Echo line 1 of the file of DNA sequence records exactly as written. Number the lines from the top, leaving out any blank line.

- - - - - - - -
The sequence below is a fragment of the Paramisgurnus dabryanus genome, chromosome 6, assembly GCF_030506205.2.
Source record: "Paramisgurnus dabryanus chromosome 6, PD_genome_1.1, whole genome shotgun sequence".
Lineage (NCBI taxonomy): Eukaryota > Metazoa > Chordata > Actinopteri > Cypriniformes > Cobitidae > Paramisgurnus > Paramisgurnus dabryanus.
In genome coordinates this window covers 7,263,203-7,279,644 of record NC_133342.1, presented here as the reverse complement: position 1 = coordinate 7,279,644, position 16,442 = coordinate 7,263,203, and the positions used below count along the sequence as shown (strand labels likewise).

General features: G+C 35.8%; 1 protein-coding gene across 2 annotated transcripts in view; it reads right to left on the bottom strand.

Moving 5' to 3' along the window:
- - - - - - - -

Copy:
The sequence below is a fragment of the Paramisgurnus dabryanus genome, chromosome 6, assembly GCF_030506205.2.